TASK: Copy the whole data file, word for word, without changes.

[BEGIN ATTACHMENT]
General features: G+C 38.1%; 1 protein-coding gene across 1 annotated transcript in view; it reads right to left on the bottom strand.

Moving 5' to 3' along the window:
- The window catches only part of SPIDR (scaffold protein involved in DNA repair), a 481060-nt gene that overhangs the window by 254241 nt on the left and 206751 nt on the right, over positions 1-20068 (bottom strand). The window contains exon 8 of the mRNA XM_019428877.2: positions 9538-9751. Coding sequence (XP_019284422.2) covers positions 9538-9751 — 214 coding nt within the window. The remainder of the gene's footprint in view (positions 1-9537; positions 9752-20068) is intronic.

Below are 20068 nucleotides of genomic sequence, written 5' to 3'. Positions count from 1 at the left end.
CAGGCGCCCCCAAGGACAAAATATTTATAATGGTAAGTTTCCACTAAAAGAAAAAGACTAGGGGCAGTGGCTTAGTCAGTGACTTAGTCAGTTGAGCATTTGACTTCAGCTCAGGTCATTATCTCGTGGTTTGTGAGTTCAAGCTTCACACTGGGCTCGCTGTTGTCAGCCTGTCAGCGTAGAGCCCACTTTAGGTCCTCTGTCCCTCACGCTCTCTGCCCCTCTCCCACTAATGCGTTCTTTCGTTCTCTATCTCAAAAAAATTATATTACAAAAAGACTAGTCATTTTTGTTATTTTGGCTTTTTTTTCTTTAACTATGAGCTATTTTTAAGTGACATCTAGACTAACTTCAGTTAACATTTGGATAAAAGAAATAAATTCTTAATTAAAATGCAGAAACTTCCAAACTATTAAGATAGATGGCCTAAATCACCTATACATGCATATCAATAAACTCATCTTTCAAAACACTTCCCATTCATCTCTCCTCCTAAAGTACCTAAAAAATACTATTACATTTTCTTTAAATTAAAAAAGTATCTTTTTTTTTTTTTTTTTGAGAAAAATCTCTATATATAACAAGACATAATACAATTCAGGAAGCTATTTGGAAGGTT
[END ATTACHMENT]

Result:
General features: G+C 38.1%; 1 protein-coding gene across 1 annotated transcript in view; it reads right to left on the bottom strand.

Moving 5' to 3' along the window:
- The window catches only part of SPIDR (scaffold protein involved in DNA repair), a 481060-nt gene that overhangs the window by 254241 nt on the left and 206751 nt on the right, over positions 1-20068 (bottom strand). The window contains exon 8 of the mRNA XM_019428877.2: positions 9538-9751. Coding sequence (XP_019284422.2) covers positions 9538-9751 — 214 coding nt within the window. The remainder of the gene's footprint in view (positions 1-9537; positions 9752-20068) is intronic.

Below are 20068 nucleotides of genomic sequence, written 5' to 3'. Positions count from 1 at the left end.
CAGGCGCCCCCAAGGACAAAATATTTATAATGGTAAGTTTCCACTAAAAGAAAAAGACTAGGGGCAGTGGCTTAGTCAGTGACTTAGTCAGTTGAGCATTTGACTTCAGCTCAGGTCATTATCTCGTGGTTTGTGAGTTCAAGCTTCACACTGGGCTCGCTGTTGTCAGCCTGTCAGCGTAGAGCCCACTTTAGGTCCTCTGTCCCTCACGCTCTCTGCCCCTCTCCCACTAATGCGTTCTTTCGTTCTCTATCTCAAAAAAATTATATTACAAAAAGACTAGTCATTTTTGTTATTTTGGCTTTTTTTTCTTTAACTATGAGCTATTTTTAAGTGACATCTAGACTAACTTCAGTTAACATTTGGATAAAAGAAATAAATTCTTAATTAAAATGCAGAAACTTCCAAACTATTAAGATAGATGGCCTAAATCACCTATACATGCATATCAATAAACTCATCTTTCAAAACACTTCCCATTCATCTCTCCTCCTAAAGTACCTAAAAAATACTATTACATTTTCTTTAAATTAAAAAAGTATCTTTTTTTTTTTTTTTTTGAGAAAAATCTCTATATATAACAAGACATAATACAATTCAGGAAGCTATTTGGAAGGTT